REPRESENTING - JOHN DECUIR, JR.
1150 Foothill Boulevard - Suite G -La Canada - CA - 91011 - Phone 323 825-3092 - Fax 323-337-8209
Representative - Norm Metcalf - 818-957-1302
(Note; For those
of you who have come from our Facebook page you can jump down to the text in
yellow for the balance of the story)
Here is a short story that is not
designed to glamorize the art of film design but rather point out the many ways
the adage, “if it can go wrong it will”, is a daily part of the film
designer’s life. In this case it seemed that nothing could go wrong that night
as I sat in a San Diego restaurant having a lovely birthday dinner with wife and
friends. We were on location filming Top Gun.
Cell phones were big and bulky in those
days, ugly and large enough that you wouldn’t want to put one on the table, so
we mostly communicated by pager. Mine buzzed in the middle of dinner to announce
that there was a small problem at the volley ball court. We were creating one at
the naval training center. The producers had brought in a world renowned volley
ball trainer to prep Tom Cruise and company for the volley ball scene. Part of
this process was that I had to sit through a 30 minute discussion on the
texture, depth and moisture content of the sand; I must acquire to build the
court. It could not be commercial sand but had to be beach sand.
This didn’t appear to be much of a
challenge in that naval training center was only about 4 miles from good ocean
beach sand. What could possibly go wrong with prepping a volley ball court when
compared to managing up aircraft carriers and F14 Tom Cats? The
traffic was bad that day and the trucks didn’t make an appearance till late in
the afternoon. Once I was satisfied that the sand had arrived I went off to my
birthday dinner and left things in the capable hands of my construction crew.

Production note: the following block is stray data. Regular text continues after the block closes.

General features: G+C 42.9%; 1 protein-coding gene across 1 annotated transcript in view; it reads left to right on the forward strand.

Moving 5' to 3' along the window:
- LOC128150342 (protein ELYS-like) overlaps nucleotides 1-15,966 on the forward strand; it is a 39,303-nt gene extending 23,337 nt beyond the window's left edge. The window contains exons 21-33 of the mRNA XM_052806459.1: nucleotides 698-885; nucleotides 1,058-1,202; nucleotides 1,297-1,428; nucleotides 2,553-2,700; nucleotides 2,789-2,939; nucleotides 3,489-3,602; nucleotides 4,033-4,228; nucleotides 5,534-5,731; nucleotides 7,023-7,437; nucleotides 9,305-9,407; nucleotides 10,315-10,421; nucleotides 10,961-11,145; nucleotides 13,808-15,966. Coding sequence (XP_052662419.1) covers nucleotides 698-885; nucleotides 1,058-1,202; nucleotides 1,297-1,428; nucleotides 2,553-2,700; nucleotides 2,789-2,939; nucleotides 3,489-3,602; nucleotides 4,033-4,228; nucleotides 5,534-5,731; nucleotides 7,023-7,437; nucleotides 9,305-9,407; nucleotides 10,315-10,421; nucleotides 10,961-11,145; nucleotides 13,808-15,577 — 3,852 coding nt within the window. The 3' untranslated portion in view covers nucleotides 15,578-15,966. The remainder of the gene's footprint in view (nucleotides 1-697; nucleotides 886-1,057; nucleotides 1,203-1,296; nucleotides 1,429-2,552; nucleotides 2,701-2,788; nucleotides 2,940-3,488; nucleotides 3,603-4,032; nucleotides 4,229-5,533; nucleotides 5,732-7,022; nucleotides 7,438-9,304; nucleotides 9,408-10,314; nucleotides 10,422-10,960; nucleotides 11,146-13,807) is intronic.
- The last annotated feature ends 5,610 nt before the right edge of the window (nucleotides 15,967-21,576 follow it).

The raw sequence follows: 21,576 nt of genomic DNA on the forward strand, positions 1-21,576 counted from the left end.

After the sand had been spread out to its proper depth my construction
coordinator noticed something he thought might be a problem. Nothing
as frightening as sand fleas; no, it was simply excessive water content. The
sand was terribly wet. This might not seem like a tragedy but the humidity level
was high. It was clear that the sand could not dry out overnight. The scene was
scheduled to shoot early the next morning.
I had seen the boys practice at the
hotel for over a week; they were all buffed up and sported heavily oiled torsos
so their muscles would ripple and glimmer in the sun. I envisioned a not so
pretty picture of them jumping up after their first dive, into the wet sand, and
coming up looking like brown sugar coated cookie monsters.
It was now about 10:00 pm. A phone call to our
special effects man and the supply warrant officer brought out a dozen 400K high
powered propane air heaters. These were placed at intervals around the court and
turned on full blast. Then a crew of about 10 men with rakes and shovels started
raking and turning over the wet sand. These
poor fellows worked all night (sweating profusely) while raking over 2000 cubic
feet of heavy wet beach sand. I am sure each “raker” must have lost at least
5 pounds that night.
Like any good production
designer I went home and crossed my fingers. I was there when the sun came up
and let the sand trickle though my fingers. Well, it was a lot drier but still
felt pretty damp, certainly not dry enough for hourglass duty. Moments
later the crew arrived and shortly thereafter the rehearsals began.
I found a bench at the far end of the field. Close enough to watch the
action and yet far enough away to slip away under the bleachers if Tony Scott,
the director, came running after me. And then it happened. The gruff volleyball
trainer and my unit production manager headed straight for me. A list of his
probable comments raced through my mind like, “were going to have to postpone
the shooting till the sand is dry. That should only cost the company a hundred
thousand dollars or so”, or the infamous “you’ll never work in this town
again, and he wouldn’t have meant San Diego”. When he reached me he had a
grim look on his face and then it burst into a broad smile. He said ‘”I just
wanted to thank you. I have traveled the world and played on courts from Bombay
to Geneva and never has the moisture content in the sand been so perfect. The
footing is the best I have ever seen or played on.
I am not sure what
the moral of this story is other than in film design, “if it can go wrong it
will”. More importantly, even though we were on a Naval Base, I will always be
true to my old Coast Guard motto “Semper Paratus“ – be sure you are
…“Always Ready” ….for the